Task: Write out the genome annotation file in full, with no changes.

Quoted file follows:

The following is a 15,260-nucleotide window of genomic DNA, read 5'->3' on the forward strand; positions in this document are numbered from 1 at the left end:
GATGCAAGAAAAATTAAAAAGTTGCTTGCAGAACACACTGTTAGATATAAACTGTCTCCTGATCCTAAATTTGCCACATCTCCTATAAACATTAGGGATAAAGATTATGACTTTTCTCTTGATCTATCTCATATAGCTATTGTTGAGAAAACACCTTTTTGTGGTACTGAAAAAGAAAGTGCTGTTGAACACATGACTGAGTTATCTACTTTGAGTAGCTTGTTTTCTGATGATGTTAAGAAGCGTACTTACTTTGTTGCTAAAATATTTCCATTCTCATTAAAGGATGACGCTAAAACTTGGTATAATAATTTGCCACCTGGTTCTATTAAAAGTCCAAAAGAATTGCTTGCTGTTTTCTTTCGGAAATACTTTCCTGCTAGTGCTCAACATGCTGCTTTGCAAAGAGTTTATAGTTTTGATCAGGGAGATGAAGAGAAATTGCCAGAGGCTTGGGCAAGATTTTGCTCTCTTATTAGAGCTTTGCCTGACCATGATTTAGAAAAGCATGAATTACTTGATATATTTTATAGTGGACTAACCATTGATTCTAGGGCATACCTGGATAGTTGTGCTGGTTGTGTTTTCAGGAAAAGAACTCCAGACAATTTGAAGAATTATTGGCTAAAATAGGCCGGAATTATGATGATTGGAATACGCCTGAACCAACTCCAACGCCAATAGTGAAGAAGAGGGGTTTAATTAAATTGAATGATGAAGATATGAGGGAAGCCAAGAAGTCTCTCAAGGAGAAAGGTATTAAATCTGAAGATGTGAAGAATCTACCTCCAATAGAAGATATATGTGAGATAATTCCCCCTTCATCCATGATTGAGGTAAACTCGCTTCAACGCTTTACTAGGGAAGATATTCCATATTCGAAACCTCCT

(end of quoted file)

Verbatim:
The following is a 15,260-nucleotide window of genomic DNA, read 5'->3' on the forward strand; positions in this document are numbered from 1 at the left end:
GATGCAAGAAAAATTAAAAAGTTGCTTGCAGAACACACTGTTAGATATAAACTGTCTCCTGATCCTAAATTTGCCACATCTCCTATAAACATTAGGGATAAAGATTATGACTTTTCTCTTGATCTATCTCATATAGCTATTGTTGAGAAAACACCTTTTTGTGGTACTGAAAAAGAAAGTGCTGTTGAACACATGACTGAGTTATCTACTTTGAGTAGCTTGTTTTCTGATGATGTTAAGAAGCGTACTTACTTTGTTGCTAAAATATTTCCATTCTCATTAAAGGATGACGCTAAAACTTGGTATAATAATTTGCCACCTGGTTCTATTAAAAGTCCAAAAGAATTGCTTGCTGTTTTCTTTCGGAAATACTTTCCTGCTAGTGCTCAACATGCTGCTTTGCAAAGAGTTTATAGTTTTGATCAGGGAGATGAAGAGAAATTGCCAGAGGCTTGGGCAAGATTTTGCTCTCTTATTAGAGCTTTGCCTGACCATGATTTAGAAAAGCATGAATTACTTGATATATTTTATAGTGGACTAACCATTGATTCTAGGGCATACCTGGATAGTTGTGCTGGTTGTGTTTTCAGGAAAAGAACTCCAGACAATTTGAAGAATTATTGGCTAAAATAGGCCGGAATTATGATGATTGGAATACGCCTGAACCAACTCCAACGCCAATAGTGAAGAAGAGGGGTTTAATTAAATTGAATGATGAAGATATGAGGGAAGCCAAGAAGTCTCTCAAGGAGAAAGGTATTAAATCTGAAGATGTGAAGAATCTACCTCCAATAGAAGATATATGTGAGATAATTCCCCCTTCATCCATGATTGAGGTAAACTCGCTTCAACGCTTTACTAGGGAAGATATTCCATATTCGAAACCTCCT